In general, President Biden has been very enthusiastic about dismantling every possible Trump era policy. In a rare change from this usual arrangement, the latest Biden executive order is actually strengthening a Trump Administration order targeting the Chinese military-industrial complex. The order is intended to ban American investments in companies which support Chinese military and intelligence.
Biden expands anti-China order
The original executive order, signed last year by President Trump, targeted 31 companies which are owned or controlled by the Chinese military.
The intention of both orders is to ensure that Chinese military assets which could threaten America are not being modernized and expanded with private contributions from investors in the United States.
Chinese smart phone manufacturer Huawei was among the most prominent of the companies targeted by the Trump order.
While Huawei and others denied any connection to the Chinese military, the Chinese government was relatively reserved in responding. The Foreign Ministry limited itself to saying that the order would harm investors in both countries.
The Chinese desire to not escalate the situation any further was apparently motivated by the expectation that a Biden Administration would be willing to rescind the order.
The Biden Administration has indeed been accused of having too many connections to China; one recent nominee was even briefly employed by Huawei and the Chinese government.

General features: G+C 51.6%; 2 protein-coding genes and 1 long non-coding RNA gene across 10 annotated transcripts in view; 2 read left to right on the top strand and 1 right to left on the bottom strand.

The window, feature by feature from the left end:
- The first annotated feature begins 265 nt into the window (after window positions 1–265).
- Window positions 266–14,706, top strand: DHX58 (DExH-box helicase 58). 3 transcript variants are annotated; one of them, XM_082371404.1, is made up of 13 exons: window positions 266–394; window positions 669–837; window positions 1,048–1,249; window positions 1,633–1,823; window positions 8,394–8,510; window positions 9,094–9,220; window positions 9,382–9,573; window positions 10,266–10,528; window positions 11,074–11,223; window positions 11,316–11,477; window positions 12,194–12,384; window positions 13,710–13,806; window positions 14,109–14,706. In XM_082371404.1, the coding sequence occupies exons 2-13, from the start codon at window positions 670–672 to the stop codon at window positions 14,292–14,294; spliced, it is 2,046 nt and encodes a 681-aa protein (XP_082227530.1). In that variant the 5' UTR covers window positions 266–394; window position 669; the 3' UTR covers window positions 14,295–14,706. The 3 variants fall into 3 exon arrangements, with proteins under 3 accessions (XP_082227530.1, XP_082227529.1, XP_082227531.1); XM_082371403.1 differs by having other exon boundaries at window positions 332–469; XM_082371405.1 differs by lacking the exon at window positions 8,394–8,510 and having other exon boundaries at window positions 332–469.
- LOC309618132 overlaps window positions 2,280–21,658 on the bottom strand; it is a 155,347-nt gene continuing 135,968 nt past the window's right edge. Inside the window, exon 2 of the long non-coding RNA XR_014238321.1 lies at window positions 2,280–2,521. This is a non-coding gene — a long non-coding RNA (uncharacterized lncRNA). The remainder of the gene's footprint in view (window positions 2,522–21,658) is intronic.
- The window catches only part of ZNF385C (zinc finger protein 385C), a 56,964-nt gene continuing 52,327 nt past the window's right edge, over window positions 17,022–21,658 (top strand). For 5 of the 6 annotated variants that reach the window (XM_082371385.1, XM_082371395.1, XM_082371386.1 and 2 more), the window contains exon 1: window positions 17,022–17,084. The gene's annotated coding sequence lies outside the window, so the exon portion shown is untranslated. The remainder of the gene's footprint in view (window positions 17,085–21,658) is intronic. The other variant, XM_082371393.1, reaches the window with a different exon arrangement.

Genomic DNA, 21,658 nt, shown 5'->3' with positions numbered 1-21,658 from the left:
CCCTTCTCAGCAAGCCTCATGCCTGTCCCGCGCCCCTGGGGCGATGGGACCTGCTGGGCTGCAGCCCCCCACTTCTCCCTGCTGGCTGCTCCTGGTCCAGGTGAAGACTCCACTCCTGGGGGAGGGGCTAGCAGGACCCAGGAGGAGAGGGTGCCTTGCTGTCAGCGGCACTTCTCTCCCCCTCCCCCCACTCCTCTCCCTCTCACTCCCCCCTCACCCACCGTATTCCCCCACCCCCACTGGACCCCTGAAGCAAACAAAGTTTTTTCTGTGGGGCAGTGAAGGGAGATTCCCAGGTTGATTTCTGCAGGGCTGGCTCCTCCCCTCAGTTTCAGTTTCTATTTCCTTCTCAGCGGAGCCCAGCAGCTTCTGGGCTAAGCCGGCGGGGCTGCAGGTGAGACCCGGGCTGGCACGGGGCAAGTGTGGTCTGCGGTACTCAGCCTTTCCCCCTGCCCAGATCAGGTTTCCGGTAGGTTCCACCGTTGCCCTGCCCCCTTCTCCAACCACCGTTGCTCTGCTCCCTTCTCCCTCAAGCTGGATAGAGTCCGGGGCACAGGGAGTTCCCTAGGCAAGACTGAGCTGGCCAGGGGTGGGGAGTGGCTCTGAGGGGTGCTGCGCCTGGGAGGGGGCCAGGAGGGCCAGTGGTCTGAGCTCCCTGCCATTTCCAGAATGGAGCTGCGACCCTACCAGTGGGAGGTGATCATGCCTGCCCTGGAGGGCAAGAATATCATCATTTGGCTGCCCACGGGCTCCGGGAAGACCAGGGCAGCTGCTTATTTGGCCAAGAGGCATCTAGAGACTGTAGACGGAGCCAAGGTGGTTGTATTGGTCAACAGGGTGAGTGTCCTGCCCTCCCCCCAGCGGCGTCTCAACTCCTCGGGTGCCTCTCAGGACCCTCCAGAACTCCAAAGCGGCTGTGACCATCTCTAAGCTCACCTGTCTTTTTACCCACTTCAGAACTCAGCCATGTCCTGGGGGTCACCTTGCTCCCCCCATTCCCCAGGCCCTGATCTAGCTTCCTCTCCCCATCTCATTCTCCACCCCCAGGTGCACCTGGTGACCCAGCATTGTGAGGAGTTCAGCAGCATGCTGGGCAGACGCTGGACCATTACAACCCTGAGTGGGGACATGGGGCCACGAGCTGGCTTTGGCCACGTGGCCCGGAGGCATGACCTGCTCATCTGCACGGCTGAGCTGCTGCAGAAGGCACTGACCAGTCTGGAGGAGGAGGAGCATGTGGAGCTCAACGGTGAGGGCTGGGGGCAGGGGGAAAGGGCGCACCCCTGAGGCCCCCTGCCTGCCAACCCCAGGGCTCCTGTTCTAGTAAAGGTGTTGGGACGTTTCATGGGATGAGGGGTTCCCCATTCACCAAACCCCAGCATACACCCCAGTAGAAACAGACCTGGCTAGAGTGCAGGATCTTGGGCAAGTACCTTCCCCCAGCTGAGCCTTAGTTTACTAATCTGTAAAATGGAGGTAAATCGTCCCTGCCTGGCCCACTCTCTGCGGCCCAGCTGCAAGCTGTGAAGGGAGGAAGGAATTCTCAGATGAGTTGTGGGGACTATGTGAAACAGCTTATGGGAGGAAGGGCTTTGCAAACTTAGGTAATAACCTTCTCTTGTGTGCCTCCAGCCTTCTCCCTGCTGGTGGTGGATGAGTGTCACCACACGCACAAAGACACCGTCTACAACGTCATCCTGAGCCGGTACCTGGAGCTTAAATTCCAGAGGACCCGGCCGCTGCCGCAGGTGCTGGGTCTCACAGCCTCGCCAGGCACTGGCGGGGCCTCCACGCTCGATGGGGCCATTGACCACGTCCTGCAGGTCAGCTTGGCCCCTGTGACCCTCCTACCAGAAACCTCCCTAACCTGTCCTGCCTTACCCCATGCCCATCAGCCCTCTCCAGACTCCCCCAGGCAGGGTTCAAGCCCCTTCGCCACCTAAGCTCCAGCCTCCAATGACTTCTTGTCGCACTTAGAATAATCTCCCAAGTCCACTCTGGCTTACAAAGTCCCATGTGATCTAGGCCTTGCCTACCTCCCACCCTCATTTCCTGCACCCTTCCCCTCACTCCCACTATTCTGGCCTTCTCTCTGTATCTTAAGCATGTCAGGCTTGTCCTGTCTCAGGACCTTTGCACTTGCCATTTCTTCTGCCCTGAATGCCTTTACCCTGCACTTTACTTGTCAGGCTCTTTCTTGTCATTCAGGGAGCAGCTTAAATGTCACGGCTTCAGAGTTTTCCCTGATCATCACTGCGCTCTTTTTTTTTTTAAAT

China expresses disappointment
Instead of rescinding the executive order from Trump, however, Biden has now gone even further in his own order, now expanding the list to include a total of 59 Chinese entities.
In addition to broadening the ban, the Biden Administration claims that the new order will be more legally secure than the Trump Administration order was.
Several of the targeted companies did use legal means to lobby against their inclusion; two Chinese tech companies were able to successfully sue and gain exemptions.
In China and elsewhere, Biden foreign policy is turning out to be materially not much of a departure from the policies which were in place under Trump.
Perhaps the most significant change in the Biden executive order is the rhetoric used. Rather than focusing only on national security threats, the new order targets entities which contribute to “repression or human rights abuse.”
The Chinese reaction has again been somewhat muted thus far. China will no doubt continue to hope that it can encourage the Biden White House to adopt a more conciliatory stance.